Media Release

(Pretoria/Colombo, 16 April 2021) – Enhanced data sharing across sectors and countries is vital if we want to achieve food, water and energy security in Southern Africa, participants of the UN Food Systems Summit Independent Dialogues (Southern Africa) have found.

Photo: David Brazier / IWMI
Photo: David Brazier / IWMI

The Dialogue, organised by the International Water Management Institute (IWMI) and partners, also identified the importance of integrated approaches to achieve food systems transformation and the central role of water and energy in this regard.

Other outcomes from the discussion, which included contributions from the Southern African Development Community (SADC), CCARDESA, USAID,  World Bank, Global Water Partnership and the Water Research Commission, highlighted the need for innovative financing models to better support food and water security.

Participants also flagged the benefit of greater institutional coordination, specifically reconciling donor interests with nation state and institutional interests as well as the importance of political will in enabling political transformations that move beyond inter-connected (water, energy, food) sectors, but also address the politics of water, climate change, energy and aid.

Conclusions from this event and the three other Independent Water Dialogues will feed into the Global Dialogue ‘Water: the game changer for food systems’, 27 April and ultimately to the UN Food Systems Summit in September.

The dialogue pivoted around the question: can Southern Africa feed itself and does the region have enough water to do so? Research shows that roughly 43 percent of the region is either arid or semiarid, and that 70 percent of its people rely on rain-fed agriculture.

Mark Smith, Director General, IWMI: “There are tensions across sectors – and potentially complementary sectors such as agriculture, energy and environment – compete for water and undermine each other. Finding ways to manage the water-energy-food nexus will be key then in ensuring a sustainable supply of water to the food system.”

Smith explained that at the heart of functioning food systems are water systems with three components: first, water supply to the food system – the ecosystems and infrastructure that provide the source of water, store water and regulate supply; second, water use in food production systems – agricultural water management, irrigation, water for aquatic foods, livestock production and third, water for food consumption – safe water for safe food; water for health, and ensuring health outcomes from food and nutrition.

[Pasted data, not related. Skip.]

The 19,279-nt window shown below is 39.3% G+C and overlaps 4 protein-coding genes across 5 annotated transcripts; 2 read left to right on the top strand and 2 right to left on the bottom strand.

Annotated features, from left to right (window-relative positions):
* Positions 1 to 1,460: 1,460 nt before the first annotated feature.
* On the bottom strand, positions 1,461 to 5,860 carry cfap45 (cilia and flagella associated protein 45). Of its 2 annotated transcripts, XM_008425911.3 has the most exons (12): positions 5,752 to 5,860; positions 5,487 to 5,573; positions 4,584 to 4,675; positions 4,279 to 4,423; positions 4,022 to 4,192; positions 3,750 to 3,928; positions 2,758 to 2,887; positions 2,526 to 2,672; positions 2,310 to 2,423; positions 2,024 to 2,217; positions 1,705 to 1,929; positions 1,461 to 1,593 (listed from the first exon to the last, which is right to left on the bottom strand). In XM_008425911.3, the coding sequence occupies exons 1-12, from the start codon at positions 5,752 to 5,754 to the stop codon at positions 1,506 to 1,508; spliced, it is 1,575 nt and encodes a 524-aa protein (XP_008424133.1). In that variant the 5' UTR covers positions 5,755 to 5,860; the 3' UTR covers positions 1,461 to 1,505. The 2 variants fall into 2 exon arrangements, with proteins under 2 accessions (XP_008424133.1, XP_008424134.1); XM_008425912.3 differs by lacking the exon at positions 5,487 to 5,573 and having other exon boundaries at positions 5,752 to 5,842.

Inga Jacobs-Mata, IWMI’s Regional Representative for Southern Africa: “Everyone has slightly different views and objectives on how to achieve food systems transformation in the region, but the role of water is critical in all of them. We have to move beyond the sectoral coordination approach, although this is very key – we need to examine the political transformations that are important in realizing more just systems transformation.”

The event provided an opportunity for in-depth exchanges to take place between diverse actors from across food systems, government, think tanks, universities and international organisations.

The Southern Africa dialogues highlighted six key thematic areas around which participants engaged in group discussions: Moving towards low carbon energy for food production; climate change impacts on water and food security; policy coherence and institutional coordination in water, food, energy and climate change that operationalize the water, energy, food (WEF) nexus; advancing technical WEF models, tools and frameworks for decision making at multiple scales; and  putting nature back in the WEF nexus: towards resilient food landscapes and community approaches to operationalize the WEF nexus.

For more information or to arrange interviews, please contact:

Toby Johnson, Head Global Communications and Knowledge Management, IWMI

e-mail: t.johnson@cgiar.org

tel +94 (0)779425984

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